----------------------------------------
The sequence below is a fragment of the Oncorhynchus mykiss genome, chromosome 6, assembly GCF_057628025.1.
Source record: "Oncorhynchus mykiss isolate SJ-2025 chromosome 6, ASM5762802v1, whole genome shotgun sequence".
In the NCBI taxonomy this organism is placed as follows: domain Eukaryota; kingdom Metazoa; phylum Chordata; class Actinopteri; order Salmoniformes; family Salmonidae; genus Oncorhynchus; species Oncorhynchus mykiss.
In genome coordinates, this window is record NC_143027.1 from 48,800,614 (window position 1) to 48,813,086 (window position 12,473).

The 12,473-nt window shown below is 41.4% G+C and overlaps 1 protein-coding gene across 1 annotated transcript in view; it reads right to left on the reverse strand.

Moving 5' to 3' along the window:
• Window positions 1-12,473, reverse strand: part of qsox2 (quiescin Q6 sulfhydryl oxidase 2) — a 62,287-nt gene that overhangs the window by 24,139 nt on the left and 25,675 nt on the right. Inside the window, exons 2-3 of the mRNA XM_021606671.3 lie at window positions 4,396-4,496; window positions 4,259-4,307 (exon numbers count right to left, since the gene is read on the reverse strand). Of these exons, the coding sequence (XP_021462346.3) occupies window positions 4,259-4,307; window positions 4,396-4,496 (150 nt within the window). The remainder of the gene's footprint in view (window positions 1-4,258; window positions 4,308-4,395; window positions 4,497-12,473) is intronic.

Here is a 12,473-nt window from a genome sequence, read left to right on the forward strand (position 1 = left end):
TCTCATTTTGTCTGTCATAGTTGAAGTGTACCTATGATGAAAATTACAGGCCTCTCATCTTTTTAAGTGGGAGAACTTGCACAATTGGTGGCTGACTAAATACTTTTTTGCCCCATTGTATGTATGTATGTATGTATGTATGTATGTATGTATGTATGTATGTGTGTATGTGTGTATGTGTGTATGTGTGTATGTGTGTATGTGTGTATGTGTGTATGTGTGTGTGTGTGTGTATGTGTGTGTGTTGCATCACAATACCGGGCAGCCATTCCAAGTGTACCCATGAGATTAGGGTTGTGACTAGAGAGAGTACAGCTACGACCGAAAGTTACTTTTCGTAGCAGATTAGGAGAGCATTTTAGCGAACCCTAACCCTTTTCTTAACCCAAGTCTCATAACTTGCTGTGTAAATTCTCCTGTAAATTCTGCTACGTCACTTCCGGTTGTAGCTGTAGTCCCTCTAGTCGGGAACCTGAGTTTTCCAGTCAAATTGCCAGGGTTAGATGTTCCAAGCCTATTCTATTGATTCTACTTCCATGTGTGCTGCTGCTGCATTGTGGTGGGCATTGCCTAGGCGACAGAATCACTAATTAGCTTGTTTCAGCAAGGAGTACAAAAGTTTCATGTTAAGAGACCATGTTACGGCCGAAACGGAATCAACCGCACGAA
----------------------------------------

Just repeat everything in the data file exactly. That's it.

The sequence below is a fragment of the Oncorhynchus mykiss genome, chromosome 6, assembly GCF_057628025.1.
Source record: "Oncorhynchus mykiss isolate SJ-2025 chromosome 6, ASM5762802v1, whole genome shotgun sequence".
In the NCBI taxonomy this organism is placed as follows: domain Eukaryota; kingdom Metazoa; phylum Chordata; class Actinopteri; order Salmoniformes; family Salmonidae; genus Oncorhynchus; species Oncorhynchus mykiss.
In genome coordinates, this window is record NC_143027.1 from 48,800,614 (window position 1) to 48,813,086 (window position 12,473).

The 12,473-nt window shown below is 41.4% G+C and overlaps 1 protein-coding gene across 1 annotated transcript in view; it reads right to left on the reverse strand.

Moving 5' to 3' along the window:
• Window positions 1-12,473, reverse strand: part of qsox2 (quiescin Q6 sulfhydryl oxidase 2) — a 62,287-nt gene that overhangs the window by 24,139 nt on the left and 25,675 nt on the right. Inside the window, exons 2-3 of the mRNA XM_021606671.3 lie at window positions 4,396-4,496; window positions 4,259-4,307 (exon numbers count right to left, since the gene is read on the reverse strand). Of these exons, the coding sequence (XP_021462346.3) occupies window positions 4,259-4,307; window positions 4,396-4,496 (150 nt within the window). The remainder of the gene's footprint in view (window positions 1-4,258; window positions 4,308-4,395; window positions 4,497-12,473) is intronic.

Here is a 12,473-nt window from a genome sequence, read left to right on the forward strand (position 1 = left end):
TCTCATTTTGTCTGTCATAGTTGAAGTGTACCTATGATGAAAATTACAGGCCTCTCATCTTTTTAAGTGGGAGAACTTGCACAATTGGTGGCTGACTAAATACTTTTTTGCCCCATTGTATGTATGTATGTATGTATGTATGTATGTATGTATGTATGTATGTGTGTATGTGTGTATGTGTGTATGTGTGTATGTGTGTATGTGTGTATGTGTGTATGTGTGTGTGTGTGTGTATGTGTGTGTGTTGCATCACAATACCGGGCAGCCATTCCAAGTGTACCCATGAGATTAGGGTTGTGACTAGAGAGAGTACAGCTACGACCGAAAGTTACTTTTCGTAGCAGATTAGGAGAGCATTTTAGCGAACCCTAACCCTTTTCTTAACCCAAGTCTCATAACTTGCTGTGTAAATTCTCCTGTAAATTCTGCTACGTCACTTCCGGTTGTAGCTGTAGTCCCTCTAGTCGGGAACCTGAGTTTTCCAGTCAAATTGCCAGGGTTAGATGTTCCAAGCCTATTCTATTGATTCTACTTCCATGTGTGCTGCTGCTGCATTGTGGTGGGCATTGCCTAGGCGACAGAATCACTAATTAGCTTGTTTCAGCAAGGAGTACAAAAGTTTCATGTTAAGAGACCATGTTACGGCCGAAACGGAATCAACCGCACGAA